3. A bottle manufacturer mints a batch of bottle tokens of some type and deposit them in an escrow, setting a price in advance.

  4. A bottling plant considers the olive oil mill's and bottle manufacturers' escrows and pays the price of these tokens with the following agreement of the sellers.

  5. The bottling plant sets instructions on how to mint a certain type of olive oil bottle and, now that the bottling plant owns olive oil tokens and bottle tokens, proceeds to mint a batch of them.

  6. In order for the bottling plant to trade these olive oil bottle tokens with a distributor, it packs them (in a figurative sense, more info in the following post) into an industrial unit token, i.e. a token that represents a pallet, and deposits the pallet token in an escrow.

  7. Both buyer and seller reach an agreement and the distributor gets the ownership of that pallet in exchange for its price.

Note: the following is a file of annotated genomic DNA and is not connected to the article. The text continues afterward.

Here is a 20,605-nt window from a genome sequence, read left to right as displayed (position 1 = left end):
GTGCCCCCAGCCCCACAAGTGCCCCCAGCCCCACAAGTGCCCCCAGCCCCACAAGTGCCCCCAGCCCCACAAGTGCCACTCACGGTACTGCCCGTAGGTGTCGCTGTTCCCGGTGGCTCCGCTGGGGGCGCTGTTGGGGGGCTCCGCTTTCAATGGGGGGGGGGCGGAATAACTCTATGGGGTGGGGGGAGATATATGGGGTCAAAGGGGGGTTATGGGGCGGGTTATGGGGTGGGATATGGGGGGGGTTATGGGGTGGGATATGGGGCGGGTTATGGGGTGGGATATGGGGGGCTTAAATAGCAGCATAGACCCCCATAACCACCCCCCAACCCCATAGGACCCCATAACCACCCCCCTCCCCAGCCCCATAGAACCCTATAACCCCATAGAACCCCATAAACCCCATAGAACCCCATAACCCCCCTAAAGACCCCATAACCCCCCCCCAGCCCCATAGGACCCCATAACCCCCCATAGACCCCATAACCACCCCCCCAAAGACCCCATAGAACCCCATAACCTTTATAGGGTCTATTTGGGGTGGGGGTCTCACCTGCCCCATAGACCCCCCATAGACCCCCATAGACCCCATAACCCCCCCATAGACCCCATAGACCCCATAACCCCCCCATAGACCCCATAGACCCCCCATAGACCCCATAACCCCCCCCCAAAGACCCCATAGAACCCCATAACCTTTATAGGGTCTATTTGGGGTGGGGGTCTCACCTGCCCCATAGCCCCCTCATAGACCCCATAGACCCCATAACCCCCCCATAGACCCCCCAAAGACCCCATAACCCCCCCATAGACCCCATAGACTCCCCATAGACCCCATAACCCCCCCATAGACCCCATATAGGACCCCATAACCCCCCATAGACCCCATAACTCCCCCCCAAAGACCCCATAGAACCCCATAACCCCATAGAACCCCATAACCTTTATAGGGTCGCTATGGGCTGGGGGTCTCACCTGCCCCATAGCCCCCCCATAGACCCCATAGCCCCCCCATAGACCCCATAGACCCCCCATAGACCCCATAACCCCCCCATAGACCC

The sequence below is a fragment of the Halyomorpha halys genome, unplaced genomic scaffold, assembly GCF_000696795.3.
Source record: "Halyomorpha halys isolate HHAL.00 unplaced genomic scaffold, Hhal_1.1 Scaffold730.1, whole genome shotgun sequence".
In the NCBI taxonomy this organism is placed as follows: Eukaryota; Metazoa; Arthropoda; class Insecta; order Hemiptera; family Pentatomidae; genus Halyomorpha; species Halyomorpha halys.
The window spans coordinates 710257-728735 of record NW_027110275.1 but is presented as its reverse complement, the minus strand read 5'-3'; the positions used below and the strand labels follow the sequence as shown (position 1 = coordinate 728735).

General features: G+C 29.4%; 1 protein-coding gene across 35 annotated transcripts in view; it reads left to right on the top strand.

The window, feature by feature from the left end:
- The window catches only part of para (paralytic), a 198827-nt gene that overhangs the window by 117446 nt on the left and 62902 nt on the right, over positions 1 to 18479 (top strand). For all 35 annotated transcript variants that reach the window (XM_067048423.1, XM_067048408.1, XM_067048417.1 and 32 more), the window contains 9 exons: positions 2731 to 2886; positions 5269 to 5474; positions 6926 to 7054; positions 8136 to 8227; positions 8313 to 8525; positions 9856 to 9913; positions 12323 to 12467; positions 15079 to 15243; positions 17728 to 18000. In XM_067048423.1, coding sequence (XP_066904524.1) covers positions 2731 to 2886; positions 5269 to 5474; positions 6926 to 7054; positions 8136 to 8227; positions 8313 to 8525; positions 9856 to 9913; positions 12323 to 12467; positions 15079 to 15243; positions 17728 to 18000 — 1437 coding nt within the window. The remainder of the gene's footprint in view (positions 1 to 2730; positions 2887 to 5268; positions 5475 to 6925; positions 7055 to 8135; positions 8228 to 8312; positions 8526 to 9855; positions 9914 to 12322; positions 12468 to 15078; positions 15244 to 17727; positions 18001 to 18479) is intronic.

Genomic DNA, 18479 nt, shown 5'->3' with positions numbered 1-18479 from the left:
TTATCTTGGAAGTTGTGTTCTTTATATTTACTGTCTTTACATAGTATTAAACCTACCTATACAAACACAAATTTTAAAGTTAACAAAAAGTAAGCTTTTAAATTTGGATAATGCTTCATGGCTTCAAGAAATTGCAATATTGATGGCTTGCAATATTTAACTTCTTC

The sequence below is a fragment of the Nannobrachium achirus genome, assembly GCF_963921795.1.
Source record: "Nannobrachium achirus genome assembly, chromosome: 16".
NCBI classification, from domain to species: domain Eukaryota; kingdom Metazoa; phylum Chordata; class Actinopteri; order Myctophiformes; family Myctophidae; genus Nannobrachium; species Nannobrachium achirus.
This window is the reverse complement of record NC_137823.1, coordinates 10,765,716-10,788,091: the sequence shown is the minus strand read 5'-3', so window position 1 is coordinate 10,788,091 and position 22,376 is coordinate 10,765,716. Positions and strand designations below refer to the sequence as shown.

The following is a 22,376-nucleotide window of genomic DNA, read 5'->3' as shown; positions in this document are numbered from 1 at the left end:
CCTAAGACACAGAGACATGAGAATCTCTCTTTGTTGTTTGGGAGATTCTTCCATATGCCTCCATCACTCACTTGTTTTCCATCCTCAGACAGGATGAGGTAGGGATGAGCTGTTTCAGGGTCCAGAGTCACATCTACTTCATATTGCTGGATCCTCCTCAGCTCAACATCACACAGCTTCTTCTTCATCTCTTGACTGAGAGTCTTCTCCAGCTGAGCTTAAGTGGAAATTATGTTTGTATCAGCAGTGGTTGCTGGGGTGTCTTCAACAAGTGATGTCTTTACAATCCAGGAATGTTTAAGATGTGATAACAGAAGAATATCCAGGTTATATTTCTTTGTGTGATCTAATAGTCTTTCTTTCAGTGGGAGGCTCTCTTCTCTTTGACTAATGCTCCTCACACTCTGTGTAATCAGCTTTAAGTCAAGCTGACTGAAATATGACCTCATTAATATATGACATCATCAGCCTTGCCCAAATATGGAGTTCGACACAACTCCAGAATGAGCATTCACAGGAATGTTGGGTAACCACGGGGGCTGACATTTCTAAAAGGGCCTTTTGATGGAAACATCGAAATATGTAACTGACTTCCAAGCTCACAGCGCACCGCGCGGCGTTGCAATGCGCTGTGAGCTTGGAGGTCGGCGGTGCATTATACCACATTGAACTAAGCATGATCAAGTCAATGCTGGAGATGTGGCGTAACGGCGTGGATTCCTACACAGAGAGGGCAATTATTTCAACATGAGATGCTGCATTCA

8. Now, in order for the distributor to trade the olive oil inside the pallet it has to unpack the pallet. This will transfer the ownership of the tokens within the pallet from the industrial unit contract address to the address of the distributor and burn the token that represents the pallet.

  9. Then the process is repeated but with a retailer as the buyer. The distributor packs a number of olive oil bottle tokens and trades a pallet token that comprises these units with the retailer which then unpacks it and sells the olive oil bottle tokens to an end customer.


Three main parts, or workspaces, constitute the project monorepository: smart contracts, subgraph and front end.